When deciding on the pool tiles for your relaxing indoor or outdoor escape, Yench suggests it is best to decide on your preferred water colour first. “Everyone makes the mistake of thinking of the tile first, but you must start with the end in mind,” Yench says. “If you can picture the water colour you want to achieve you will broaden your design capabilities and open up many flowing and elegant options.”

When selecting more modern tiling colour palettes, it is recommended to work around a cohesive aesthetic with your pool’s surrounds. To achieve a cohesive look, Yench recommends selecting the correct grout colour, and harmoniously tying the mosaics into a feature outside the water including in cabanas, outdoor kitchens, or walls. “Also, selecting a grout that complements the pavers and the tiles which should also complement the house and surrounds,” Yench says.

Consistency is an important element in modern home designs, and is doubly important in the installation of pool tiles. “Joint consistency is very important on an aesthetic level as it will be noticeable once the sheets are grouted in, especially if the grout choice is highly contrasting,” Yench says. “There are some mosaics on the market that sport mosaic sheet mounting technology that will stretch and deform with heat.” For the illustrious appeal of clean lines and uniformity, Yench recommends using the Ezarri Jointpoint system, which was specifically developed for submerged conditions, and an experienced tiler. “The rest will look after itself,” Yench says.

TILES THAT LAST A WHILE
“Glass tiles will last the life of the pool,” Yench says. To ensure the longevity of your tiling it is best to first utilise high performance grout and high-quality finishes. Whilst this will ensure your pool has the best durability, there are a few tricks to keep your tiles sparkling.

Yench recommends correctly following instructions when adding chemicals to your pool. “I have met many people who will just add a bag of salt and let it sit on the pool floor,” Yench says. “This should be dissolved in a bucket first and evenly distributed into the water.” He also recommends not allowing your pool’s PH levels to dramatically increase or decrease. “Employ pool professionals to visit once a month to ensure that your balance isn’t out of control,” Yench says. Beyond that, the water of your pool will impact your maintenance needs. “It is very important to understand the nature of the water and how it might affect the finish of your pool,” Yench says.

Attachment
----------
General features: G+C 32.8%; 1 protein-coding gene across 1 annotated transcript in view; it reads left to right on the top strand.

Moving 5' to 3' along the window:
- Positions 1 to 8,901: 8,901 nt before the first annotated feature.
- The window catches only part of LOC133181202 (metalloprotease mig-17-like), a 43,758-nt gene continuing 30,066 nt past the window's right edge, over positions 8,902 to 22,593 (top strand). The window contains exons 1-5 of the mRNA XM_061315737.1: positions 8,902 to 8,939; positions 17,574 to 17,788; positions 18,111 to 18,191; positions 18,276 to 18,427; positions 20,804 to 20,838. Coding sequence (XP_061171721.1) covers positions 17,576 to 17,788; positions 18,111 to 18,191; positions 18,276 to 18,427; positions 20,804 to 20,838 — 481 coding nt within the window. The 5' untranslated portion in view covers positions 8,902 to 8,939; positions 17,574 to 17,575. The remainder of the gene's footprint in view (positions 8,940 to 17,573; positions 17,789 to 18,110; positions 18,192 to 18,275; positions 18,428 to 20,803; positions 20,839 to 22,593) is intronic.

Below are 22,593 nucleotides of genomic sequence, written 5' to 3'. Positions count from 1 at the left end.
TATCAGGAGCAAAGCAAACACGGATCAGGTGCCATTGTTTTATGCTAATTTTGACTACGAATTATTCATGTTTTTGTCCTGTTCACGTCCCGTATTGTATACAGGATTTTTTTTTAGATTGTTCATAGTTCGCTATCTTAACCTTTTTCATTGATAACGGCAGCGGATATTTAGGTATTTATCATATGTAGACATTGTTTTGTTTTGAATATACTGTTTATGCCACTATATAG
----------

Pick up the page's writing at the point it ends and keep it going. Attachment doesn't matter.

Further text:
“Sometimes there are special considerations that need to be made regarding water chemistry before construction,” Yench says. “It’s always important to consult with your pool builder.”

Images courtesy of Europe Imports
Images courtesy of Europe Imports

Some issues that will require extra tile maintenance include:
• Soft water can cause erosion of grout and calcium to leech from the joints or walls. Soft water is not good for pools in general and reaction resin (epoxy) should be considered.

• Wet edges are subject to thermal shock (rapid heating or cooling), areas like this will experience additional stress.

• Saltwater pools need special attention due to the corrosive mineral levels.

With a myriad of tiling choices on offer to the Australian homeowner, your pool colour and ambience can be as unique as your home. “Aside from the technical detail, tiling is all about foresight and planning on an aesthetic level,” Yench says. To create a pool look that is durable and stays on trend, consider your water colour appearance and discuss the tiling to best suit your needs with your pool builder.

Images courtesy of International Ceramics